History of Botany
From a utilitarian conception, on the other hand, the so-called applied Botany discipline was seen as a subsidiary of Health or Agriculture . In different periods of their evolution either approach has prevailed, although their origins dating from the eighth century C. - the predominant approach was applied.
Botany, like many other sciences, reached the first definite expression of their principles and problems in classical Greece and then continued its development during the time of the Roman Empire . Theophrastus , a disciple ofAristotle and considered the father of botany, bequeathed two important works are often noted as the origin of this science: From plantarum history ("History of the plants') and De Causis plantarum ('On the causes of the plants'). After the fall of the Empire in the century V , all the gains achieved in the classical antiquity had to be rediscovered from the twelfth century , lost or ignored by most of them during the late Middle Ages . The conservative tradition of the Church and the work of few individuals made progress, albeit very slowly, the knowledge of plants during this period.
In the fifteenth and sixteenth centuries botany developed as a scientific discipline, separate from herbalism and medicine, but continued to contribute to both. Several factors led to the development and progress of botany during these centuries: the invention of printing , the appearance of paper for the preparation of herbal , and the development of botanical gardens , all linked to the development of art and science of navigation that allowed the realization of botanical expeditions. All these factors together accounted for a significant increase in the number of known species and allowed the dissemination of local or regional knowledge on an international scale.
Driven by the works of Galileo , Kepler , Bacon and Descartes , the seventeenth century modern science originated. Due to the increasing need for European naturalists to exchange ideas and information, began to found the first scientific academies. Joachim Jungius was the first scientist who combined a mind trained in philosophy with accurate observations of the plants. He had the ability to define terms accurately and thus reduce the use of vague or arbitrary systematics. It is considered the founder of scientific language, which was developed later by the Englishman John Ray and perfected by the Swede Carl Linnaeus .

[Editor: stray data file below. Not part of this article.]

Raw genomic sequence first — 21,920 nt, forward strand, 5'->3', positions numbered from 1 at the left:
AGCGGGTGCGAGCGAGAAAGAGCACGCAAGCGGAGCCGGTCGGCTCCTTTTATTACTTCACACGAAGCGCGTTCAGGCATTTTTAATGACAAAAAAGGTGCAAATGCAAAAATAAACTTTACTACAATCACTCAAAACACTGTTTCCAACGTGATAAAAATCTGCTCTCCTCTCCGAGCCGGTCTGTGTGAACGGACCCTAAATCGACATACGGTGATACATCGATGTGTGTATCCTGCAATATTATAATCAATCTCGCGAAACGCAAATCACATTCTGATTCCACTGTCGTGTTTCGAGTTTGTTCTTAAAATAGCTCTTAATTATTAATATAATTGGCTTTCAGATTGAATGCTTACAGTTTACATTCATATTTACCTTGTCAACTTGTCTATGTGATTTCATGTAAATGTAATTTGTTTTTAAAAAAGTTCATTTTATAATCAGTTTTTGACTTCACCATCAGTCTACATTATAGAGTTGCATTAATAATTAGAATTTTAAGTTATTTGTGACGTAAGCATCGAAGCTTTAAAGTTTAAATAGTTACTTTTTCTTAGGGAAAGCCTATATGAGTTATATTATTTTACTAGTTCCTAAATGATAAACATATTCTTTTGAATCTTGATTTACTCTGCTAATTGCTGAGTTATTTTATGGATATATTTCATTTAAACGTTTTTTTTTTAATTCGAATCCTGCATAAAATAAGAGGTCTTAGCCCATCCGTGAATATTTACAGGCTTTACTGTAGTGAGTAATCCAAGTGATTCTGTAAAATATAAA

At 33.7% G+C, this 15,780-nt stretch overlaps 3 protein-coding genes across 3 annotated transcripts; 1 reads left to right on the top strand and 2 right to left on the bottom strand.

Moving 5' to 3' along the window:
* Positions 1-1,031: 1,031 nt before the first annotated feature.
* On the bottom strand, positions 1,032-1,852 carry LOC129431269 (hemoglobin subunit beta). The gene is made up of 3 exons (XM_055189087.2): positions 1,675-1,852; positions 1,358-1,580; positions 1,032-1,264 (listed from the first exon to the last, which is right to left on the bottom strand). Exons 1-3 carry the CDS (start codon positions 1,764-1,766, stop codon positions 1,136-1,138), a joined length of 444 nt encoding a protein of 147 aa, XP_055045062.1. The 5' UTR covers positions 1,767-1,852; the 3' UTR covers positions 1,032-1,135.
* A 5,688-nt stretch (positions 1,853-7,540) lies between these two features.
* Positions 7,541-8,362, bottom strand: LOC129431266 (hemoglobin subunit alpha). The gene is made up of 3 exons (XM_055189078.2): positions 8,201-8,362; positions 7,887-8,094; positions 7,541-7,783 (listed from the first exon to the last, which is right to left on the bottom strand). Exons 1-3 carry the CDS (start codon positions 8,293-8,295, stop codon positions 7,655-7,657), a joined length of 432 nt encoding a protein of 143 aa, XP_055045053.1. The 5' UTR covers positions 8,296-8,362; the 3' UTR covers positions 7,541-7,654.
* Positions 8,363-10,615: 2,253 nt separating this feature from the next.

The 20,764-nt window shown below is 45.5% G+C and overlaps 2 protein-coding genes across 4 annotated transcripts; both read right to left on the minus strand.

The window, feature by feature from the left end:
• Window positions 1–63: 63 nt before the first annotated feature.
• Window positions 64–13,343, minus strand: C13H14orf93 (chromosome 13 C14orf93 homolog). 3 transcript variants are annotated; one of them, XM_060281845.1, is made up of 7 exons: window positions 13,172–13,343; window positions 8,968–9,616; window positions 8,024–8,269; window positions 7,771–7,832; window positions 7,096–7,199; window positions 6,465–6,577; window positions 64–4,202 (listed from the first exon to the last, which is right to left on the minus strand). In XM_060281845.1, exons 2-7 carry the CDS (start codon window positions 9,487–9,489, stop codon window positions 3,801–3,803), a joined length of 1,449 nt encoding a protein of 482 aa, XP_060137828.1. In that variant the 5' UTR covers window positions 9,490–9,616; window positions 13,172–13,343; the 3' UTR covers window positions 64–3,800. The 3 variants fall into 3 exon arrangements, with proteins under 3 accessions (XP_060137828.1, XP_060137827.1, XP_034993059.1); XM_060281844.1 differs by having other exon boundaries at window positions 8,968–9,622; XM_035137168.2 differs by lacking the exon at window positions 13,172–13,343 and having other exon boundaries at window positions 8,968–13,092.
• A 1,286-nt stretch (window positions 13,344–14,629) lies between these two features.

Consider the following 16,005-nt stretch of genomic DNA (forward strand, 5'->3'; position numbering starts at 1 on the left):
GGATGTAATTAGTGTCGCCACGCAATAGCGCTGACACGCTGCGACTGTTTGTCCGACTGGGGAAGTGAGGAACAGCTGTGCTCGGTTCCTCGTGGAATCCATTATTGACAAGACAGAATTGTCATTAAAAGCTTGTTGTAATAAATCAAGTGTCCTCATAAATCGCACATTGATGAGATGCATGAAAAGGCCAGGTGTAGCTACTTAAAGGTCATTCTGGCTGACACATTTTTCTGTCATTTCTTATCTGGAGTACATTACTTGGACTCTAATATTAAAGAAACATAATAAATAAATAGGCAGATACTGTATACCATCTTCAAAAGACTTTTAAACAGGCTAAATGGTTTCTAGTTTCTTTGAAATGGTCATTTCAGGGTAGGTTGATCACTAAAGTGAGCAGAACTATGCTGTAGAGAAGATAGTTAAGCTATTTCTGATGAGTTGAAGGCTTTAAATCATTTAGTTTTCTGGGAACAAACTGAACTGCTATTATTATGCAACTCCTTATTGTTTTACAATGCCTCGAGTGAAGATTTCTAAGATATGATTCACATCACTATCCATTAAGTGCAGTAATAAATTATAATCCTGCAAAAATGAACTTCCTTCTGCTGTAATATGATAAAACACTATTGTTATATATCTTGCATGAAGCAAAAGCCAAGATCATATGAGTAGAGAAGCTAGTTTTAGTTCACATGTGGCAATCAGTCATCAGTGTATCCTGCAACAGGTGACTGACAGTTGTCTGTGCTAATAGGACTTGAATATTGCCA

Linnaeus attributed to several innovations in core Taxonomy. First, the use of binomial nomenclature of the species in connection with a rigorous morphological characterization of the same. Second, the use of accurate terminology. Based on the work of Jungius, Linnaeus precisely defined several morphological terms that would be used in their descriptions of each species or genus , particularly those related to floral morphology and the morphology of the fruit . However, Linnaeus noticed the same flaws of your system and looked in vain for alternatives. His concept of the constancy of eachspecies was an obvious obstacle to achieving a natural setting and that this conception of the species denied the existence of natural variations, which are essential for the development of a natural system. This contradiction remained for a long time and was not resolved until 1859 with the work of Charles Darwin . During the seventeenth and eighteenth centuries also originated two scientific disciplines, from that moment, they would have a profound influence on the development of all fields of botany: the Anatomy and Plant Physiology .
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